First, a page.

« Freakonomics Radio

69. The Hidden Cost of False Alarms (Rebroadcast)

2013-05-15 | 🔗
If any other product failed 94 percent of the time, you'd probably stop using it. So why do we put up with burglar alarms?
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ladies and gentlemen, Stephen Governor, has lost his voice this week in his home sick. So we bring you this re broadcast from marketplace, enjoy from a p M american public media and w, and my see this is economics, radio on marketplace: here's a host of Marketplace- Cairo's doc- saw nerve but a freak and on a radio that moment in the broadcast. Every couple of weeks where we talk to Stephen under the co author of the book, I'm sorry I'm sorry I log of the same name. It is, of course, the hidden side. Let me find about your guy. I got it. I got it. I guess. So what are you doing tonight? We just put a burglar alarm in the studio here. It goes off like every five minutes. One would think you'd be able to turn it off when you're on the radio dude. You would, but you know it.
I'm. Just me. Cried you have any idea what the false alarm ray is for burglary alarms in this country. Well, I'm just gonna, guess you're trying to make a born yours, I would say hi. Yes, the data show that fall alarms account for nine. Before to ninety nine percent of all alarm calls. You that's did that's great, that their false alarms would it's bad the false alarms right? Well, you know who, it's an even more than the homeowners. Are the police just listen to Craig Steckler he's a police chief of Fremont? California, He realized that ninety eight percent alarm calls to his department were false alarms. He trying to figure out what this was actually costing us this time we figure was around sixty seven dollars and for each officer the response to officers per call them. The dispatch time was around twelve dollars for every dispatched call. So We took those figures and multiplied by our.
Number rulers and came up with this figure: six hundred and sixty four thousand wide eyed tragedy with a lot of false alarms. We talk to Simon Hakim, an economist. A temple. Who's been studying this issue for a long time. He says that in a given year: U S police respond to more than three. Five million alarm activation so again, Kai something like ninety. Five percent of them are false alarms and the cost is about two billion. Dollars most of the time. It's not a burglar that came to your house, but its force activation so then Before to ninety nine percent. You get the personal service, it's not enhancing. Anyone form the security of the Commission We also that that phrase used false activation. What does that mean? Well, you know But one industry experts we talk to puts about seventy five percent of the blame on user air force. Industry would blame my stupid users rights and then there's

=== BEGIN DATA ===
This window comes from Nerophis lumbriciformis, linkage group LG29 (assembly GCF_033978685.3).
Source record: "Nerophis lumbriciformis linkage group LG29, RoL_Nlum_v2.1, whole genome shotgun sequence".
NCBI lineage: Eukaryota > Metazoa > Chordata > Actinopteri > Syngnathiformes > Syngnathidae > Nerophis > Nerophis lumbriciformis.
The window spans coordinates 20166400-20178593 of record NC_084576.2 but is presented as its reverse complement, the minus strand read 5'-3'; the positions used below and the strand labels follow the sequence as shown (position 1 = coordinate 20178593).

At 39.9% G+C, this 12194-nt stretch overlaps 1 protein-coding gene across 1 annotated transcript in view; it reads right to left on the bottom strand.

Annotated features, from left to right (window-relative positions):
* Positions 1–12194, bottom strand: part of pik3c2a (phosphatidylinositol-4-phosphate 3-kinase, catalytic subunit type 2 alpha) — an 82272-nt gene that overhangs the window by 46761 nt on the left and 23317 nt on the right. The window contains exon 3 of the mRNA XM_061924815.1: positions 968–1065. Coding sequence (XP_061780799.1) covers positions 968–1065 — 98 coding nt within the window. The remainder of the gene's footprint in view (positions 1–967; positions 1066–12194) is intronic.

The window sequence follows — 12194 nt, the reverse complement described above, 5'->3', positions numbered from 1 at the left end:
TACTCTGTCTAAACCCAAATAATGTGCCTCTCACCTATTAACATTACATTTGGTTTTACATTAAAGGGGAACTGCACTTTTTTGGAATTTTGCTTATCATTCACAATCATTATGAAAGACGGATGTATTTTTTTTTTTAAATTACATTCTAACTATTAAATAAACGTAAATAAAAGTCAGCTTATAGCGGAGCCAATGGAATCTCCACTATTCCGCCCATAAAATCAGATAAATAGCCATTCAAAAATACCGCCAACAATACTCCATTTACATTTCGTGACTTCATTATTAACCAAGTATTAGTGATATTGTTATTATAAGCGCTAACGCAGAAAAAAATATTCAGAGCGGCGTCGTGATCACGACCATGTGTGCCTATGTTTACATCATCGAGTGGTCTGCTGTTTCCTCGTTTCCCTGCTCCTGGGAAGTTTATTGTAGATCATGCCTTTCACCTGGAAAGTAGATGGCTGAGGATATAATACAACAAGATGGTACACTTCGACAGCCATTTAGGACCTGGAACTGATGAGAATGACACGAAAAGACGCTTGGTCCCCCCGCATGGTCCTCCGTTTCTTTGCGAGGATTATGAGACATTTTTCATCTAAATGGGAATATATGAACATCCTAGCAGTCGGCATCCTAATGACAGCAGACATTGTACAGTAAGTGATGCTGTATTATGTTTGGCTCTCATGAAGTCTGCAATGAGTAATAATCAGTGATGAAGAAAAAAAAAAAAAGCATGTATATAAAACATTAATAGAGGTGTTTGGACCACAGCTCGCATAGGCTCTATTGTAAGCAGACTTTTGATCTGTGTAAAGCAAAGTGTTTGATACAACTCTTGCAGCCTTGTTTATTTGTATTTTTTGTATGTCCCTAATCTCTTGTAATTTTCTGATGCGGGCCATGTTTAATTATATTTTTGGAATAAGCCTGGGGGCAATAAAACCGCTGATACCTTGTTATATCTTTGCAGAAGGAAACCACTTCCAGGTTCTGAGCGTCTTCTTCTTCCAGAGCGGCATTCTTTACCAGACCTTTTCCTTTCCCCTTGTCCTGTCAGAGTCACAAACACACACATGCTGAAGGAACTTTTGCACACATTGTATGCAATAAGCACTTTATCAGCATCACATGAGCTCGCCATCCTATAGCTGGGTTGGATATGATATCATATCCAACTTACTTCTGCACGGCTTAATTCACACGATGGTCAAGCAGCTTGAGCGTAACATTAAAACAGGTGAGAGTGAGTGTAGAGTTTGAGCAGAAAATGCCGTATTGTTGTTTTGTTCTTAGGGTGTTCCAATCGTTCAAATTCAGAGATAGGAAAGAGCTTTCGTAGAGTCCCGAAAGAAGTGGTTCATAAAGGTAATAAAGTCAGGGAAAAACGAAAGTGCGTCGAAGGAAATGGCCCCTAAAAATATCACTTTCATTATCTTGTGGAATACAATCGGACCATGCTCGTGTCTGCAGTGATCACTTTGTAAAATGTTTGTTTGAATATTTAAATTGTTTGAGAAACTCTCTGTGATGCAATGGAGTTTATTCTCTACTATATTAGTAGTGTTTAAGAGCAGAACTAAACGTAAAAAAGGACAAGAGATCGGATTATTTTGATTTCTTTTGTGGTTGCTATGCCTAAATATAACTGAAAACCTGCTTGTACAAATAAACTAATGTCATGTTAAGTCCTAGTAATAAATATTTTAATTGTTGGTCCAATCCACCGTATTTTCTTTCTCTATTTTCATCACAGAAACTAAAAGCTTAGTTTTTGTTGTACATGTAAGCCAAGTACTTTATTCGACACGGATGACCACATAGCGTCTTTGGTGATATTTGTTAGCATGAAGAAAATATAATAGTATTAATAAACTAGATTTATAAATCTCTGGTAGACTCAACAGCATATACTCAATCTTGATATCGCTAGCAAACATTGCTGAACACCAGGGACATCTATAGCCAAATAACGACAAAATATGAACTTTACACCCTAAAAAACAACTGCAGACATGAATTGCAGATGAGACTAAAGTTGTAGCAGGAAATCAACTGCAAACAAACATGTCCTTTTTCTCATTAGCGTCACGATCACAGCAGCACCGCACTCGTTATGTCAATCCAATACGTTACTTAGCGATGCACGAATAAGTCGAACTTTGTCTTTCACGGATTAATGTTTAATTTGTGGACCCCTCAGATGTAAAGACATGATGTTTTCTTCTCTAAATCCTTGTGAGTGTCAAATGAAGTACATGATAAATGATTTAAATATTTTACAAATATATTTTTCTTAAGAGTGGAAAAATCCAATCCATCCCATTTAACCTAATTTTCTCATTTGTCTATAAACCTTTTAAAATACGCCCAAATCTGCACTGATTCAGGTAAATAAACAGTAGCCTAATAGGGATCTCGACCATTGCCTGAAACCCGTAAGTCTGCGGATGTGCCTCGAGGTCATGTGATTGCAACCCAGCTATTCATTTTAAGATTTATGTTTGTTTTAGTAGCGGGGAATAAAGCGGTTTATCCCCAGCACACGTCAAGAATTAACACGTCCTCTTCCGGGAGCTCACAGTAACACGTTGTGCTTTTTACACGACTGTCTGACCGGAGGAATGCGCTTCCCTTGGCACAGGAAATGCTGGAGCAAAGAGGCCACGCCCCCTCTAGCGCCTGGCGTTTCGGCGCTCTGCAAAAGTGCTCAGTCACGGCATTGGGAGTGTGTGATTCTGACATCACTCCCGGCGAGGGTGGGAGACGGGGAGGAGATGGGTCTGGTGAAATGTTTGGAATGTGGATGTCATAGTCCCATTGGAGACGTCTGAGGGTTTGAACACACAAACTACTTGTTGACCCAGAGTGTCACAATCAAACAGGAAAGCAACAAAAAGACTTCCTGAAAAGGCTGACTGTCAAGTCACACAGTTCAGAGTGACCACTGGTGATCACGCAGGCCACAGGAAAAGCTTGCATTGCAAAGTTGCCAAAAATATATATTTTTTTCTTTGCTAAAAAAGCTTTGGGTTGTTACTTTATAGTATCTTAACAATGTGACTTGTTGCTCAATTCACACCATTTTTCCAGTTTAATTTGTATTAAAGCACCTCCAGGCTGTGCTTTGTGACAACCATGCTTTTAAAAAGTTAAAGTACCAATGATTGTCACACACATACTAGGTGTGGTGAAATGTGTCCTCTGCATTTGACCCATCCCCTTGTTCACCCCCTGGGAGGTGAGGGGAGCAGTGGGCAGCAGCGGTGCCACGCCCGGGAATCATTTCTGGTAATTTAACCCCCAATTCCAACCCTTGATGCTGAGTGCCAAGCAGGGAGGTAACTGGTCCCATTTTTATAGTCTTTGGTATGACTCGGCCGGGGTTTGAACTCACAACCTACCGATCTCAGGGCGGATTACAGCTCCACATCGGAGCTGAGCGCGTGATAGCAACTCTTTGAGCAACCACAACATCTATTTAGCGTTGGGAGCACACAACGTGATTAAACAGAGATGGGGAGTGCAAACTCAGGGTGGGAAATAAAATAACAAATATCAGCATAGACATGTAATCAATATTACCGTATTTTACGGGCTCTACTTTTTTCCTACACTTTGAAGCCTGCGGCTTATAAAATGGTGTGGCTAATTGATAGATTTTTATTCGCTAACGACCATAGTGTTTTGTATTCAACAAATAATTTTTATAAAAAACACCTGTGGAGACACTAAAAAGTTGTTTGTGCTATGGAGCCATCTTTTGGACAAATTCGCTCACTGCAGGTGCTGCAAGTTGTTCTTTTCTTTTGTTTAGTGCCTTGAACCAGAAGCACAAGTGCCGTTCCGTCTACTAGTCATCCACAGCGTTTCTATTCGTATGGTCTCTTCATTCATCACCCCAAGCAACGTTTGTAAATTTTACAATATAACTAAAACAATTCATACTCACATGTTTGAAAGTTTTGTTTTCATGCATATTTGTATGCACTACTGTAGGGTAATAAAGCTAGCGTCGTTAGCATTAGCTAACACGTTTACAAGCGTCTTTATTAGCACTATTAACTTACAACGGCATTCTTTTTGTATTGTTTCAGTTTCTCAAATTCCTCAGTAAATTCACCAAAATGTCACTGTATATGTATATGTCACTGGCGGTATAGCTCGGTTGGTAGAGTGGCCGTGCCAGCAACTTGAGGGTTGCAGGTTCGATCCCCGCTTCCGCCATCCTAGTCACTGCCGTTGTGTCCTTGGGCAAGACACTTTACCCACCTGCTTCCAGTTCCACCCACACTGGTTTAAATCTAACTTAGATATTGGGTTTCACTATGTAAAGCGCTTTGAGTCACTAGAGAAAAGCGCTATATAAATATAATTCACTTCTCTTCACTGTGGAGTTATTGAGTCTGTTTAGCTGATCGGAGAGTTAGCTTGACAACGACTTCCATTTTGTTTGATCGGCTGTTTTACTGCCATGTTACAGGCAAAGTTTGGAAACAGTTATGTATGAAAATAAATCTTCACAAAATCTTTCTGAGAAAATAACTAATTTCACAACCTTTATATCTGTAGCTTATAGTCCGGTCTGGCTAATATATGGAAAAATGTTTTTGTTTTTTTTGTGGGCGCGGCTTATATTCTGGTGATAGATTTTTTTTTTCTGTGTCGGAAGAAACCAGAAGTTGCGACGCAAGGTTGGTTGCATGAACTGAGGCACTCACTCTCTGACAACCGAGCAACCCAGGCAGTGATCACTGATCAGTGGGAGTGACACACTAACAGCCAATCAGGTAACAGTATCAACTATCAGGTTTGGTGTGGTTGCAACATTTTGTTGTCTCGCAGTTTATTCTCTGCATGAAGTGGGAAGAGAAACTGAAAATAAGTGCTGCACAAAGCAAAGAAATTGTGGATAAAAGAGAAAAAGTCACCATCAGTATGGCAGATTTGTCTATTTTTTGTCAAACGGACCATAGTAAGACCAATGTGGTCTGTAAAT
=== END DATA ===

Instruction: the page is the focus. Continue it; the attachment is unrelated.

whether in power surges and also you know, let's not forget, there are actual burglars air about two million Burglary is a year in the. U S so do these arms systems, though determine? Would it be five million without em? Well, you know Hakim says yes, that alarm systems do determine which, to some degree, the sign in the yard, and we know the threat of alarm in the police. We ve got a deterrent effect, which just happens to have an extraordinarily high a false, positive rate port. Is the alarm industry, aiming there, obviously making a lot of money selling these things that don't work. Ninety five Seneca well good point. We talked. Run Walter's with the security industry ALARM coalition, which helps deal with the complaints about false alarms from the police department, It's our number one priority. This is the one issue that we have decided ass to be addressed. So you know their proposed thing better design for alarm key paths, more video
monitoring to verify whether an alarm calls legit. But you know, if you think about how the incentives are late outcry. You do have to wonder how hard the alarm companies really need to try. Here's chief steckler again they have a business model that sells a product or service by a public entity that data even age, do the service. And saw its money in your pocket. Why should they change yeah? That's the total skeptical realist view, but he's got a point when he does have a point. You know finance landless, say that industry leader eighty tee, for instance, has an operating margin of about twenty five percent on roughly three billion dollars and annual revenues, and so these false alarms pose what economists call a negative externalities. That is, the provider charges you for the service, but then they pass along a big part of their. Course to someone else, in this case the police departments and the taxpayers who support them rights order which most new but over the solution. Well, you know it's probably a good idea to
make the alarm companies more accountable in some fashion, including you know, having to make alarms dont fail so often in them, in time. You know some cities have started to penalized homeowners for repeated false alarms, cash fines, even misdemeanor charges, as from I think I'm just going to ditch my new alarm. It seems go off every five minutes, I'm going. School here kite see. If this new alarm a mine would actually keep you make me say: I've been to your house, I know you don't have a God did at Mister Upper West evened out, you're freaking out like that love is the website. Cynical bluish talk you soon, guy
hey podcast listeners coming up on the next for economics, radio, Steve Leather and I answer your question it here's one from a reader named Sebastian several. Why is it safe to sneeze with your eyes open the best questioning give her a rear. Its another instalment of free Whitley asked questions is on tight, yeah.
Transcript generated on 2021-03-15.